Soprano Meets Bass: Sephardic Treasures Alan Lewine & Ana María Ruimonte
- 1Las Cumadres Fechiceras05:36
- 2La Infanticida03:40
- 3El Rey Cuando Amadrugaba03:33
- 4Al Pasar por Casablanca04:39
- 5En Casa del Rey León04:34
- 6Triste Está el Rey David04:45
- 7Maldiciendo el Rey03:58
- 8Tristes Nuevas04:30
- 9Días de la Semana03:09
- 10Cantiga de Cuna02:56
- 11Señor don Gato02:02
- 12Vido Venir Tres a Caballo06:05
- 13Tres Morillas de Jaén03:38
- 14La Tarara02:33
- 15Anda Jaleo02:28
Info zu Soprano Meets Bass: Sephardic Treasures
SOPRANO MEETS BASS is the latest from Ansonica Records. This album of traditional medieval Sephardic songs arranged by jazz bassist and music director Alan Lewine and classical soprano Ana María Ruimonte is an ethnomusicological celebration of the ancient Sephardic culture. These Spanish Jews were expelled from Spain in the 15th Century and resettled throughout the world, mingling their musical traditions with those of other peoples they encountered. The original arrangements meld medieval Moorish Iberia, jazz, flamenco, Middle Eastern music, and bel canto. They have set these songs in a sort of recombinant world fusion reflecting a vibrant embodiment of the Sephardic communities and their culture.
As the album’s title suggests, the female voice plays a starring role in SOPRANO MEETS BASS. This reflects the fact that the Sephardic tradition has, for centuries, been an oral one, passed down from mother to daughter across an expanse of generations. Only in the 20th Century were these songs transcribed by musicologists. The stories told in the Sephardic Romancero—the repertoire from which the album’s program is drawn—conjure up portraits of life in medieval Spain and the universal truths that undergird them. Spanish soprano Ana María Ruimonte gives life to these ancient melodies and lyrics, radiating from the center of a constellation of renowned virtuosos. Flamenco guitar, Israeli flute, shofar, and a trove of other culturally significant musical instruments vitalize the music of SOPRANO MEETS BASS. And, thanks to the modern, high-fidelity recording quality of these performances, the listener is immersed in the tradition like never before.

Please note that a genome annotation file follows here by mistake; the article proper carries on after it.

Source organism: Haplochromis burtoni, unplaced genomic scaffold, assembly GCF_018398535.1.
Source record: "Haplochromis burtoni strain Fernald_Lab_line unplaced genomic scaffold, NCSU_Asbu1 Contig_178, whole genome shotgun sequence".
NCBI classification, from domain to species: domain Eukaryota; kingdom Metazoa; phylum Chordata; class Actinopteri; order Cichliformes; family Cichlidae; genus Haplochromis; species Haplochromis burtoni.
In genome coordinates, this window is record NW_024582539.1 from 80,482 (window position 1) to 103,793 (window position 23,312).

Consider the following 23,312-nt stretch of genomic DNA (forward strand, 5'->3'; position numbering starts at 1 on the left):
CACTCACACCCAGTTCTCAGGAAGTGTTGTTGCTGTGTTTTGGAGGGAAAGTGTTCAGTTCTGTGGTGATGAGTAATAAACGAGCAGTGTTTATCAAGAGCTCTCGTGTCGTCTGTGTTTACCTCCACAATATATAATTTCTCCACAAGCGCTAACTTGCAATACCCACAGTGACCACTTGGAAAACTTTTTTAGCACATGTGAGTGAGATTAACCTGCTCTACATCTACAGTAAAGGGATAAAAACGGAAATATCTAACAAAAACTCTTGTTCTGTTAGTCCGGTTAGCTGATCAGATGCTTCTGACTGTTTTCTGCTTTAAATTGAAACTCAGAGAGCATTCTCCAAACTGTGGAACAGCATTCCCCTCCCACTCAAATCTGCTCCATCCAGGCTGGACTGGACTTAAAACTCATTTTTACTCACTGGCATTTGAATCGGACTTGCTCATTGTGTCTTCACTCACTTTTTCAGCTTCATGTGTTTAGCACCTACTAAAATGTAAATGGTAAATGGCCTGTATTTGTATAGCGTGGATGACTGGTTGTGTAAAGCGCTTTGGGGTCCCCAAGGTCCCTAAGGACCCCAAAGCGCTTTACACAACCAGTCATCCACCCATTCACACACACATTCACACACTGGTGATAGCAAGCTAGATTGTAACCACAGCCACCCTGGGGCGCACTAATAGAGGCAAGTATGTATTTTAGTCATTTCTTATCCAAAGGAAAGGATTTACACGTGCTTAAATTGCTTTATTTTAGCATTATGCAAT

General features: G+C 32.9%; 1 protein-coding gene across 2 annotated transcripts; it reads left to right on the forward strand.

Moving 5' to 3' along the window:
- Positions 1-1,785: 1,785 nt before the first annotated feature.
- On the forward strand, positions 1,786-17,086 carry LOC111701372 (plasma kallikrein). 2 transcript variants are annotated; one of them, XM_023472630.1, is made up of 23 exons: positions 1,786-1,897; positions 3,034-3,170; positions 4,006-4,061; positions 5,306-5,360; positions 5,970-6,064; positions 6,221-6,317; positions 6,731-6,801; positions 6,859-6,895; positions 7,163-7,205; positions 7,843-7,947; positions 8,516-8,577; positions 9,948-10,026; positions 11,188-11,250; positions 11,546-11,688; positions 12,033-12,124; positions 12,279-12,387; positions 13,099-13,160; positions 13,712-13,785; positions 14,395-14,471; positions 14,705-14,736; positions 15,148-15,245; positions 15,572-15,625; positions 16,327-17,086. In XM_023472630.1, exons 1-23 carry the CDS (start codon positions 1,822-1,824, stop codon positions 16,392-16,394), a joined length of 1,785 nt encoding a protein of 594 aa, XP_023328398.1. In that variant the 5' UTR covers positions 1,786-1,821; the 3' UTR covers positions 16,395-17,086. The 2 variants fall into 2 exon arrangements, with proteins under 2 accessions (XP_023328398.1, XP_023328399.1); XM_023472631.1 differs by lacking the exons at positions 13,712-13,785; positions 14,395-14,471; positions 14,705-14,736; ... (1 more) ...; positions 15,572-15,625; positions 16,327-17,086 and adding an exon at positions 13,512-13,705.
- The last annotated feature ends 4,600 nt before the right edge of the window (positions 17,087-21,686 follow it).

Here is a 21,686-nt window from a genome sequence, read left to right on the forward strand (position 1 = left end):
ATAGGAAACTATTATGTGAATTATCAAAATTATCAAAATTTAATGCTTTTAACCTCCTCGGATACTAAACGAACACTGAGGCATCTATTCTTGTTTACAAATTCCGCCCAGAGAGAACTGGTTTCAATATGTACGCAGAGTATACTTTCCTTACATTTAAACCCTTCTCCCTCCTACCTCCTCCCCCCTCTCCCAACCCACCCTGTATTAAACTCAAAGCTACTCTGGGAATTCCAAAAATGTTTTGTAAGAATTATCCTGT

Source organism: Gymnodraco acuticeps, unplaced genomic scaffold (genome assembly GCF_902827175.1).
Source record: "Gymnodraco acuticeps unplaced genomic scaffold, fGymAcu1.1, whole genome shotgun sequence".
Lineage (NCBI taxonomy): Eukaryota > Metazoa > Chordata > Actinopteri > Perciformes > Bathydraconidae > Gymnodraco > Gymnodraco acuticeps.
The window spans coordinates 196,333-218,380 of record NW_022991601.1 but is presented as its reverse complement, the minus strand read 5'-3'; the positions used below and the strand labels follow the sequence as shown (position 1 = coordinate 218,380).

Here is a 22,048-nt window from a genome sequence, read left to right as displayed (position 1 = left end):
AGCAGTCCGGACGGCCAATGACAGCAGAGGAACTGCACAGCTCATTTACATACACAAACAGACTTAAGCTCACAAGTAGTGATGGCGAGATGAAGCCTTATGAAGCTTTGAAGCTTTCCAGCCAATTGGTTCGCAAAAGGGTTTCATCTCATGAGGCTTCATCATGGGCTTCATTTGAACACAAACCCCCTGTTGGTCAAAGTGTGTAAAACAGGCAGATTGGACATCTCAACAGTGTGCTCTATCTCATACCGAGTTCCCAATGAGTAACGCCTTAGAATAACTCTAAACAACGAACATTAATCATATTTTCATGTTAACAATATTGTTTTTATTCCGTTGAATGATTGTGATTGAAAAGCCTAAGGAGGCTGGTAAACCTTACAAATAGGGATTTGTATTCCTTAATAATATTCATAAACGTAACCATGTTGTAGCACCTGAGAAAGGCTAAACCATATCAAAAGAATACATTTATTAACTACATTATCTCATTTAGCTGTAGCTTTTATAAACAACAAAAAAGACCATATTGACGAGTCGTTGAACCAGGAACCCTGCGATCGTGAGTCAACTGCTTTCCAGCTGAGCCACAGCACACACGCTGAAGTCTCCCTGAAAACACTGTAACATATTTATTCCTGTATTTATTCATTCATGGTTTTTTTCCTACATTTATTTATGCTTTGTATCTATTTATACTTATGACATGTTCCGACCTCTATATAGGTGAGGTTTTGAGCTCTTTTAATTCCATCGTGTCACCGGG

The artists’ arrangements of the songs on SOPRANO MEETS BASS have been performed throughout the world, from Spain to Cuba to Israel and the United States. This is fitting, since each of these nations has had a hand in forming the unique amalgam of cultural music we hear in this album. In fact, given the vast swath of history and human experience inherent in the arrangements of Lewine and Ruimonte, listeners of all backgrounds are bound to find something of themselves in the rhythms and timbres of SOPRANO MEETS BASS.
Ana María Ruimonte, voice, castanets, palmas
Alan Lewine, double bass
Ana María Ruimonte
born and raised in Madrid, Spain, is a classical singer experienced in roles as both soprano and mezzo-soprano. She obtained her degree at Spain’s leading vocal conservatory, the Escuela Superior de Canto of Madrid in 2006, and studied further in Nuremberg, Philadelphia, and New York. She was a finalist at the International Opera Umberto Giordano competition in 2013 in Italy. Ana María appeared numerous times on Spanish National Radio and Television (RTVE) before and since moving to the United States.
As a resident singer with Madrid’s Teatro Real (Royal Theater) for seven years, Ana María shared the stage with most of the biggest stars of the opera world, such as Plácido Domingo, Renato Bruson, Montserrat Caballé, and Dolora Zajick, appearing on opera albums released by Deutsche Grammophon and other major labels. She also appeared on several major European DVD and BluRay opera video releases and frequently on Spanish national television.
From 2008-2013 Ana María spent some years as a full-time tenured member of the National Chorus and Orchestra of Spain (OCNE) with whom she toured the world with famed conductor Rafael Frühbeck de Burgos, including appearances in 2009 at Lincoln Center in New York.
Since relocating to the United States, Ana María has released five albums of classical, Spanish baroque, and 20th Century Cuban classical music and performed in many cities in the United States, Belgium, the Netherlands, throughout Spain, Israel in both Jerusalem and Tel Aviv, Havana, Matanzas, Cienfuegos, and Santiago de Cuba and appeared on Spanish, American, and Cuban television and radio to excellent reviews and received high praise in specialized magazines.